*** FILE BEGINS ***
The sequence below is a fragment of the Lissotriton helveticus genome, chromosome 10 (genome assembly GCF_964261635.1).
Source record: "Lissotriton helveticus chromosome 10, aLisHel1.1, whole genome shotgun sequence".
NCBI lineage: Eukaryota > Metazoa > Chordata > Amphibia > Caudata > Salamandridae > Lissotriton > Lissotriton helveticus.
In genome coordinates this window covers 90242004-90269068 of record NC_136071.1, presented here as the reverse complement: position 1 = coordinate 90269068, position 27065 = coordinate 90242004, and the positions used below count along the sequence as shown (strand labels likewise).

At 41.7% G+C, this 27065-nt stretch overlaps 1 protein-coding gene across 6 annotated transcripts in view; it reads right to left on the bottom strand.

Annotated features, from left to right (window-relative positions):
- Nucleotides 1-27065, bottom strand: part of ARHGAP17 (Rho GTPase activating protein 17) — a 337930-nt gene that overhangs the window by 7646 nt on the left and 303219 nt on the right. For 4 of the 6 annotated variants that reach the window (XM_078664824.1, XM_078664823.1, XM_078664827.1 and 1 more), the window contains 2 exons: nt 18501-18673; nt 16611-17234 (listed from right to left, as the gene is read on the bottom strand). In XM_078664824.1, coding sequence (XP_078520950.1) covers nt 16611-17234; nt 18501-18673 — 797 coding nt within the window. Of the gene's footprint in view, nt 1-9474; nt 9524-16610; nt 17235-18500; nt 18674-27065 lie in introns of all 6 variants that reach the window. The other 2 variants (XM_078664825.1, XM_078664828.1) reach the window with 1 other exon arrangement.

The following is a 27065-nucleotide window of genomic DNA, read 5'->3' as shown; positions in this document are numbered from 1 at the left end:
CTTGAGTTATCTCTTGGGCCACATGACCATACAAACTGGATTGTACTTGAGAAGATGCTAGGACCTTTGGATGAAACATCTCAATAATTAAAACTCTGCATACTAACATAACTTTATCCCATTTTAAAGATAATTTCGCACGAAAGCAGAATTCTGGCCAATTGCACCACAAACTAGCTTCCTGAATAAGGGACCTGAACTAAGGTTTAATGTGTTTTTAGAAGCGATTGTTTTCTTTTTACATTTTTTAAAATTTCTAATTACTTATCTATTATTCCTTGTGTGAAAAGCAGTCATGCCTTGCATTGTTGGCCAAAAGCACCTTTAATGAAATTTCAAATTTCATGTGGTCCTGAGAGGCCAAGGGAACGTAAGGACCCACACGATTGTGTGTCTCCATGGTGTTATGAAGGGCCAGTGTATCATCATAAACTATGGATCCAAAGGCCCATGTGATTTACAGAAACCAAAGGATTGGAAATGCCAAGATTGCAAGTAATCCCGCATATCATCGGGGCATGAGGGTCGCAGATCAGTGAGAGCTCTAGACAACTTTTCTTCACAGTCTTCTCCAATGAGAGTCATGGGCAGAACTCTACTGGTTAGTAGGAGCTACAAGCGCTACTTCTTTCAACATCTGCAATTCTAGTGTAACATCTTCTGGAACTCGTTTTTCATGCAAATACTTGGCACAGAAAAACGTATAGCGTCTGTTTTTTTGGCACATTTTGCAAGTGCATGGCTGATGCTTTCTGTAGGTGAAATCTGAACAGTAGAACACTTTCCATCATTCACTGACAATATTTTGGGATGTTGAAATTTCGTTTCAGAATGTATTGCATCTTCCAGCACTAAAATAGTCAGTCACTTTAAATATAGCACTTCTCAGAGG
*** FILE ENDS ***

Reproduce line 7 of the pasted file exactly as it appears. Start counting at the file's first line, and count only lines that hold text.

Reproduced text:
- Nucleotides 1-27065, bottom strand: part of ARHGAP17 (Rho GTPase activating protein 17) — a 337930-nt gene that overhangs the window by 7646 nt on the left and 303219 nt on the right. For 4 of the 6 annotated variants that reach the window (XM_078664824.1, XM_078664823.1, XM_078664827.1 and 1 more), the window contains 2 exons: nt 18501-18673; nt 16611-17234 (listed from right to left, as the gene is read on the bottom strand). In XM_078664824.1, coding sequence (XP_078520950.1) covers nt 16611-17234; nt 18501-18673 — 797 coding nt within the window. Of the gene's footprint in view, nt 1-9474; nt 9524-16610; nt 17235-18500; nt 18674-27065 lie in introns of all 6 variants that reach the window. The other 2 variants (XM_078664825.1, XM_078664828.1) reach the window with 1 other exon arrangement.